Earlier this year, Paolo Macchiarini – former star surgeon and professor at Stockholm’s Karolinska Institute – was dismissed from his post following a high-profile investigation prompted by a documentary broadcast on Swedish national television. Macchiarini was found guilty of failing to secure ethical approval for experimental transplant techniques and misrepresenting data in journal publications. The scandal continues to resonate throughout the scientific community and has so far led to the resignation of the vice-chancellor of Sweden’s most prestigious medical university and the secretary general of the Nobel Prize committee, among others.
Such egregious breaches of scientific protocol are serious, but mercifully rare. Far more prevalent – and therefore even more damaging – are research practices that fall into an ethical “grey zone” between overt misconduct and scholarly best practice. Academic misconduct refers to forms of fabrication, falsification and plagiarism (FFP) – in other words, the terrain of fraudsters, con artists and cheats. Questionable research practices (QRPs), however, are more difficult to pin down but typically involve misrepresentation, inaccuracy or bias. Recent research suggests that academics are becoming more adept at employing QRPs that skirt around the edges of misconduct, like athletes who optimise their performance with artificial enhancements without technically breaking the rules. To put it into perspective, one study found that only 2 per cent of scientists admit to FFP, while almost a third admit to engaging in QRPs.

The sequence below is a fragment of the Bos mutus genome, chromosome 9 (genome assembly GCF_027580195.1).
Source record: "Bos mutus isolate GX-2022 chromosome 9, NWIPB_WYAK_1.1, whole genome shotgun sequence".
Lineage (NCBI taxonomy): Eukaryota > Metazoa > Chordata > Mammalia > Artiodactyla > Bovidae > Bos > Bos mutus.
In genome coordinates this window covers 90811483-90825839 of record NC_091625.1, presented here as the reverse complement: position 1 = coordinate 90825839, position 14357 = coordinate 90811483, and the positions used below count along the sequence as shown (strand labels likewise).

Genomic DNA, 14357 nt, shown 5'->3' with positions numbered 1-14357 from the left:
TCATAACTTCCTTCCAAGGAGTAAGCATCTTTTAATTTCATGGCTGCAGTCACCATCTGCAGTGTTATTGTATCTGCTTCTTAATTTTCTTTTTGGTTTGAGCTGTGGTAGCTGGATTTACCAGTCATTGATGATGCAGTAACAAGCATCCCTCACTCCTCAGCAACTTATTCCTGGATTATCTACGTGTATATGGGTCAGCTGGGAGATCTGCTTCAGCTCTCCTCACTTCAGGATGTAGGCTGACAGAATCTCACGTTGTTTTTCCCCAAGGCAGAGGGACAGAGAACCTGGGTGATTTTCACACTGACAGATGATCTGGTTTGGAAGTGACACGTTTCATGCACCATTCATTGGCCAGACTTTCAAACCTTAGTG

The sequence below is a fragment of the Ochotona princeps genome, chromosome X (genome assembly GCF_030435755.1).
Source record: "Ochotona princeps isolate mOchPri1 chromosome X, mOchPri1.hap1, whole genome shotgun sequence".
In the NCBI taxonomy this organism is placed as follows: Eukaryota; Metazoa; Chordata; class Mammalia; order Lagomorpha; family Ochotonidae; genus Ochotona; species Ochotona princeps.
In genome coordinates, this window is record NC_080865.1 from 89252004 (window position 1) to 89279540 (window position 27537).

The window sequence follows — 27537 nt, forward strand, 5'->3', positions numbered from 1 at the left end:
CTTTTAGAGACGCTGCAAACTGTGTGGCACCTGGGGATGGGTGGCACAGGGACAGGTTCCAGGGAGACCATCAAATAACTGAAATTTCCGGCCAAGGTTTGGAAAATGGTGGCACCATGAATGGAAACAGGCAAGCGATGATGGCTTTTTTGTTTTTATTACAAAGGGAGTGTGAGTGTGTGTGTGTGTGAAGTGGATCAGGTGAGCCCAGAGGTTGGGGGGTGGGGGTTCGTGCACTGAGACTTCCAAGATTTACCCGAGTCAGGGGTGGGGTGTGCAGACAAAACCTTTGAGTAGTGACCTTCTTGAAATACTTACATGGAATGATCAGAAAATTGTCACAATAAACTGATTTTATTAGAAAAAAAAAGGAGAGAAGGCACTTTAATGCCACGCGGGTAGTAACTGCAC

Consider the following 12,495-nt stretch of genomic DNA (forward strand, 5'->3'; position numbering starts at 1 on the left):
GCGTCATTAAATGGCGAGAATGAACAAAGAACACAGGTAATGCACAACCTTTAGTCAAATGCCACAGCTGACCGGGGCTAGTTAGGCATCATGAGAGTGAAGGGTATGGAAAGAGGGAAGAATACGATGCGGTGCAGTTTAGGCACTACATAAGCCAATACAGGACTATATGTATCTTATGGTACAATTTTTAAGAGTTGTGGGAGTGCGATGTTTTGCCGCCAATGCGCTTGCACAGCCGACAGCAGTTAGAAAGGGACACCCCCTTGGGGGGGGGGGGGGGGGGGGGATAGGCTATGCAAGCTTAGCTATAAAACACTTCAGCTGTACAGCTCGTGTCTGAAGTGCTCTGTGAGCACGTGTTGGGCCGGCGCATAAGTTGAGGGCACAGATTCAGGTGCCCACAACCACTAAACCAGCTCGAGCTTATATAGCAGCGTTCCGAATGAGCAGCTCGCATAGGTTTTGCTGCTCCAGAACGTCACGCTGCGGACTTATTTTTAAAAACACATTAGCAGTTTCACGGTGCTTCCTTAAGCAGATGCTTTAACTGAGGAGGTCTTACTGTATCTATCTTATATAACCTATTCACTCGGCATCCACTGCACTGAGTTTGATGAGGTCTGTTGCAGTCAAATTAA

One prominent example of a QRP is “HARKing”, standing for “hypothesising after the results are known”. Normally, researchers follow the standard scientific practice of developing a hypothesis and then testing it against the facts. But HARKing involves constructing or changing a hypothesis after the data have been collected and analysed. If this is concealed from journal editors, the integrity of the scientific process is compromised. Yet, strictly speaking, HARKing is not considered academic misconduct, even if it is frowned upon by many researchers.
In a new study, we highlight the problem of questionable research practices in the business school. Management scholars tend to publish articles that use the hypothetico-deductive method to show the effects of, say, leadership styles on organisational performance. Here, the study of management is seen as a scientific discipline that adheres to rigorous methodological standards. By the same token, journal editors will retract published articles if they fall short of these standards.
However, we found evidence that QRPs are widespread in this field. For example, it is common for researchers to play with numbers to get the best (read: most publishable) outcome. This could involve removing outliers to confirm their hypothesis or fishing within the data to find unanticipated results. Such practices fall into the grey zone if they are hidden from editors and reviewers during the peer-review process. Unlike FFP, QRPs are more difficult to detect. As one respondent acknowledged, “I can just delete like 100 data points [and] you would never know it. How would you know? How would anybody find out?”